RALEIGH, N.C. (WTVD) -- Here are the latest updates about COVID-19, the disease caused by the novel coronavirus, in North Carolina.
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The Durham Public School Board of Education voted unanimously on Thursday to stay with Plan C for the remainder of the 2020-21 school year.
UNC-Chapel Hill Chancellor Kevin M. Guskiewicz sent the below message to campus announcing modifications to the spring 2021 semester.
"With record COVID-19 cases and hospitalizations in North Carolina and around the country, we are making adjustments to our spring semester to provide as much flexibility as possible for a safe return to campus. We are making these changes with the health of our campus and the community in mind," Chancellor Kevin M. Guskiewicz said.
UNC-Chapel Hill's spring 2021 semester start date remains January 19.
All undergraduate classes will now be remote for the first three weeks of the semester. Only a limited number of undergraduate courses were planned to be in person.
The limited number of students who will live on campus also will have more flexibility on when they can move back to campus: on-campus residents have the option to move in to their single-occupancy housing starting January 13 or delaying their move through February 7.
For the first time ever, North Carolina is reporting more than 10,000 new COVID-19 cases in a 24-hour period.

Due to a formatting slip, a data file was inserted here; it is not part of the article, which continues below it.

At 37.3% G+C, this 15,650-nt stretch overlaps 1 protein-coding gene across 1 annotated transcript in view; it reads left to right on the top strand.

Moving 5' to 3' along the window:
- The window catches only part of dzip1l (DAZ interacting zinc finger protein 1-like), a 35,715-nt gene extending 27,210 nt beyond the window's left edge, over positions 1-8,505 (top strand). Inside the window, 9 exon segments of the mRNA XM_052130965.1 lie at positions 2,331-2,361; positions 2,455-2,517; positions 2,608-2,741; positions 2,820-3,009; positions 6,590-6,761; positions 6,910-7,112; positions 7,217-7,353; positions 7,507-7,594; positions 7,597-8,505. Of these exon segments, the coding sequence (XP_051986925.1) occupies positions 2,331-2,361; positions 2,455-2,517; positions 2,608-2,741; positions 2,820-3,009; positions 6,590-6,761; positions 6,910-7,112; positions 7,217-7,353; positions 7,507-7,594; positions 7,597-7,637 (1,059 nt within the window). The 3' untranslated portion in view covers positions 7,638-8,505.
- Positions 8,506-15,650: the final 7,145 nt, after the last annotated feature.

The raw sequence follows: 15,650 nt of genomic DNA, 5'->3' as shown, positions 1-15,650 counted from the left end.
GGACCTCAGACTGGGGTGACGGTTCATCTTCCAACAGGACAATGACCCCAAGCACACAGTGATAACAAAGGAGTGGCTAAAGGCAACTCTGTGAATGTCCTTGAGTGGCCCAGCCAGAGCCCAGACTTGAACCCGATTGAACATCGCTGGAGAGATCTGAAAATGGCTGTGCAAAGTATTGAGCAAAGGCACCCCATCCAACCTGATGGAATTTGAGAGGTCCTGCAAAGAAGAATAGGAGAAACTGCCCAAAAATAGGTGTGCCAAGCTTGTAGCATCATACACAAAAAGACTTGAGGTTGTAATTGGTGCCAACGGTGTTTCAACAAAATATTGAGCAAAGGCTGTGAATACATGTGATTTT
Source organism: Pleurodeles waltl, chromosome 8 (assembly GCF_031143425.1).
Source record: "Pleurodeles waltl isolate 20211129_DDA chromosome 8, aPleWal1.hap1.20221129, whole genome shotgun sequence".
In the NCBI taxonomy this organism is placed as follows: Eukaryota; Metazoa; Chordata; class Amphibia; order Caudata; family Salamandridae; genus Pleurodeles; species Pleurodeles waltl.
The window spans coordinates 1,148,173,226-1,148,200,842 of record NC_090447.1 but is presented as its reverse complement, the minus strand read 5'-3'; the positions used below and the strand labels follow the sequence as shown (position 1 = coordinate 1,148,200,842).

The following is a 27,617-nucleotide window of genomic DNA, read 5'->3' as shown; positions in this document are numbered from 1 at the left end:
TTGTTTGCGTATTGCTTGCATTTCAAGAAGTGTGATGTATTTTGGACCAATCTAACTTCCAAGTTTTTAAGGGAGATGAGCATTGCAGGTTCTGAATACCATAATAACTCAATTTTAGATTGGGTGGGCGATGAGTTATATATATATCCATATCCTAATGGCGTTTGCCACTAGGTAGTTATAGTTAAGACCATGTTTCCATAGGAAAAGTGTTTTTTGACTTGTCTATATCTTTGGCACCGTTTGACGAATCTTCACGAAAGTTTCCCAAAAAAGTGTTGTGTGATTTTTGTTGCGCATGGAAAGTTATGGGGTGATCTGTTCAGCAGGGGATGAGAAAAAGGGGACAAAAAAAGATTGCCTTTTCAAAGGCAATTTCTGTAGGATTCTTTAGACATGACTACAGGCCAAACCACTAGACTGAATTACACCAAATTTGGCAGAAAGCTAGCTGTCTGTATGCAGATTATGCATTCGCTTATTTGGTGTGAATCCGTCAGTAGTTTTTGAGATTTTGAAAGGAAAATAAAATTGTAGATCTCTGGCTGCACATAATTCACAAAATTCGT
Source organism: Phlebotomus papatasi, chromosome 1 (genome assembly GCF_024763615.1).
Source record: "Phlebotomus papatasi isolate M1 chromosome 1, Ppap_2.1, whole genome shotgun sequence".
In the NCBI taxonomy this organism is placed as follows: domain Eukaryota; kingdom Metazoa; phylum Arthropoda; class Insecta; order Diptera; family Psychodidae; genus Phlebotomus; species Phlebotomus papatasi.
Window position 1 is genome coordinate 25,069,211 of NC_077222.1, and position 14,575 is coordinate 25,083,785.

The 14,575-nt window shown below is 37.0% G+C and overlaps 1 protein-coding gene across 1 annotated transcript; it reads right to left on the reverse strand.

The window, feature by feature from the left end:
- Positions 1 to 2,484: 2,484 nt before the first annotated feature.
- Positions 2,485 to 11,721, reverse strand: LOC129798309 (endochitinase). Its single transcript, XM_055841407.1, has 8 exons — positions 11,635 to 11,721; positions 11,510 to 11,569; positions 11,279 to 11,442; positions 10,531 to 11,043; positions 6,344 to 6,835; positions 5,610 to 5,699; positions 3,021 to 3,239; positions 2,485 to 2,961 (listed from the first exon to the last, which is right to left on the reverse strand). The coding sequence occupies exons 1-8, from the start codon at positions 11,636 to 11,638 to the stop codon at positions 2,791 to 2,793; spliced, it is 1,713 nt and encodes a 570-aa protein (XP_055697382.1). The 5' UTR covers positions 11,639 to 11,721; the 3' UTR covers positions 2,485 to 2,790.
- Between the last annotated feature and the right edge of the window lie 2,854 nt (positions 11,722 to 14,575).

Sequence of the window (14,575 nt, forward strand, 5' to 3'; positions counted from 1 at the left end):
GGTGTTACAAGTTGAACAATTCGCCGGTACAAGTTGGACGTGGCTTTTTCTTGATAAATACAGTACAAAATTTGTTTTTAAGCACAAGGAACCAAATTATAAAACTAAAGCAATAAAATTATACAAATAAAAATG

On Thursday, the state added 10,398 new cases of the virus. However, the daily percent positive rate did drop from over 16% to 13.5%. That, of course, means the state received a significant uptick in tests completed.
The previous single-day record for cases was 9,527, which happened on New Year's Day.
Thursday's metrics also showed a steep increase in COVID-19 deaths. Another 137 people succumbed to the virus, increasing its total death toll in North Carolina to 7,213.
Hospitalizations also increased (setting yet another record) from 3,893 in yesterday's report to 3,960 in today's report.
"North Carolina has set a new one-day record with nearly 10,400 new cases," Gov. Cooper said in a tweet Thursday. "These numbers paint a dark picture - COVID-19 is spreading rapidly across our state. We're at a critical point in our fight against this virus and all need to take responsibility for our own actions."
THURSDAY MORNING STORYLINES
A drive-up vaccine clinic in Concord had to shut down early after long lines and traffic backups led to health officials running out of their allotted supply of the vaccine. The drive-up clinic at the Cabarrus Arena & Events Center drew so many cars, Highway 49 had to be temporarily shut down, according to WSOC.
The clinic was scheduled to last until 4 p.m. but instead closed at noon. A COVID-19 vaccine clinic in Goldsboro also ran out of available doses for the day after opening early due to high demand.
North Carolina Gov. Roy Cooper has extended the statewide curfew but added no new restrictions on businesses or individuals.